By Gaye Clark
Marcia’s voice cracked as she spoke, “Hello, Mrs. Clark. Is your husband home? I’d like to wish him Happy Father’s Day.”
I handed the phone to Jim, smiled and said, “Your other daughter is calling.”
Months before while sitting at my computer an email caught my attention. The subject line read, “Young woman, broken and alone.” The sender was Dr. Robert Campbell, a local internal medicine specialist who had opened an inner city clinic to reach the poor of Augusta, Georgia. “Marcia fled an abusive relationship and is now in a temporary shelter. Will you meet with her?”
On my way to meet her it occurred to me, I don’t even know what she looks like.
But fear and loneliness doesn’t require a description. Twenty-nine-year-old Marcia Mitchell sat in the back of the restaurant and brushed tears from her face. She jumped at every noise and her eyes locked onto each customer who walked in.
When she saw me, Marcia jumped to her feet and wrapped her arms around me. “Are you the woman Dr. Campbell sent to help me?”
I still had no idea what help looked like.
I touched her shoulder, “Tell me how you came to be in a shelter.”
Marcia leaned forward. “I don’t earn enough money to make it. Bills I couldn’t pay kept coming.
Then I met Jonathan*. He offered to move in and help with expenses. He was good to me, at first. After a while, he grew controlling. When I did something he didn’t like, I caught his wrath.
One night, I thought he was going to kill me. So I just got out. I didn’t take anything with me.
Just got out of there. I’m in Safehomes right now, but I have to leave in two weeks.”
Safehomes (and most shelters) place a time limit on how long a woman can stay. Although shelters do their best to help battered women relocate, many women have no choice but to return to their abuser when their options dwindle. At the time I met with Marcia, she worked two jobs and still struggled to survive.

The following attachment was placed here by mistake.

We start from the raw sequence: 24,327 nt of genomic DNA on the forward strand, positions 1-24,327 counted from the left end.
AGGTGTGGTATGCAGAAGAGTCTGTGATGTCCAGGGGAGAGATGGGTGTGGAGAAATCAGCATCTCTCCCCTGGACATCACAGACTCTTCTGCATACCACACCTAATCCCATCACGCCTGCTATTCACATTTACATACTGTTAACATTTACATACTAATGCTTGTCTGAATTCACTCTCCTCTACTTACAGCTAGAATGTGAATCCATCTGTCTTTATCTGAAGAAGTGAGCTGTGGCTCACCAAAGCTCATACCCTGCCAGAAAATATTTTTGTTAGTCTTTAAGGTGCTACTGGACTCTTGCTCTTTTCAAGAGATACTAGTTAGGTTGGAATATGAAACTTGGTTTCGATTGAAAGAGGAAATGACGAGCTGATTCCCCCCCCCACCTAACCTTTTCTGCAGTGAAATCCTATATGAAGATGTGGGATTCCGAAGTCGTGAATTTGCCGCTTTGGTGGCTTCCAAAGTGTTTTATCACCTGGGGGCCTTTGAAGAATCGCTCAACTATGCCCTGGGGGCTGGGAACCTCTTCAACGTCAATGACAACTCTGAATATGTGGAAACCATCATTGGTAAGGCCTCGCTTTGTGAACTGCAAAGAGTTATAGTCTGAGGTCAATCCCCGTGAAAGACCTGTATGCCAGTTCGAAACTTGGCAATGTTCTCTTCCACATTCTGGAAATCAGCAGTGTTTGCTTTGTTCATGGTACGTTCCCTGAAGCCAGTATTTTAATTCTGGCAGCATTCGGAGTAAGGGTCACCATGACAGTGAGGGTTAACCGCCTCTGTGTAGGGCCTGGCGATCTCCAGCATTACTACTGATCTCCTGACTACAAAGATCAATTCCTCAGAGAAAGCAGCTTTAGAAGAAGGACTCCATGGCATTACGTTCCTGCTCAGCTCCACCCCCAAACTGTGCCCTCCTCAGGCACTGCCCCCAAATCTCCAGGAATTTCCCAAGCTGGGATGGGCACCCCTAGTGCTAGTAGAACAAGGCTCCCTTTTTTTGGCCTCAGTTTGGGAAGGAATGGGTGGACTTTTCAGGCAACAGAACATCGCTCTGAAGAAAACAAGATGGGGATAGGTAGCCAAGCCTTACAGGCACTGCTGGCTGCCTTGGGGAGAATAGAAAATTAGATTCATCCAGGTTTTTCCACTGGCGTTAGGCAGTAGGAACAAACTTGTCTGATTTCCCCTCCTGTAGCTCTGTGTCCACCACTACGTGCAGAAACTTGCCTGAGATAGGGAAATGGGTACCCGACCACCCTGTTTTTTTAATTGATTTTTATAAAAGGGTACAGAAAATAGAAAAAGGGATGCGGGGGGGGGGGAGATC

She continued, “What I did was wrong, letting a man move in with me, and I paid a terrible price.”
Indeed she did.
Marcia Mitchell, without a home, adequate income, or a family to fall back on, qualifies as a modern version of both the widow and the orphan. But what does it mean for her to live in community with other believers?
Marcia and I agreed to talk again in a week. Although risky, I believed the Lord called me to bring Marcia into my home. As I began to pray, several passages of Scripture came to mind. Hebrews 13 exhorts us, “Let brotherly love continue. Be not forgetful to entertain strangers: for thereby some have entertained angels unawares.” Job modeled radical hospitality when he said, “the sojourner has not lodged in the street; I have opened my doors to the traveler” (Job 31:32). In Matthew 25:35b, in the day of final judgment, radical hospitality is a mark of those on Jesus’ right. “I was a stranger and you welcomed me” or “invited me in,” as some translations read.
Meanwhile, I pitched the idea of radical hospitality to my husband. Jim, the engineer with a keen sense of detail, asked hard questions. How can we be certain that this woman’s abuser would not put our family at risk? Is Marcia sure she is ready to leave her abuser permanently? How wise is it to invite a stranger into our home?
As I prepared to hear Jim’s rejection a sense of relief filled my heart. Of course this was unwise, I mean, we can’t save everyone we encounter—
Jim squeezed my hand, “I think God is calling us to it.”
What? Had I heard the man?
For additional advice we contacted a police officer in our church. He told us Marcia’s abuser was well known to the sheriff's department and a very dangerous man. “The cop in me says don’t do it, but the Christian in me says go for it. I can encourage additional patrols in your neighborhood. It’s a good thing you live so close to the police station.”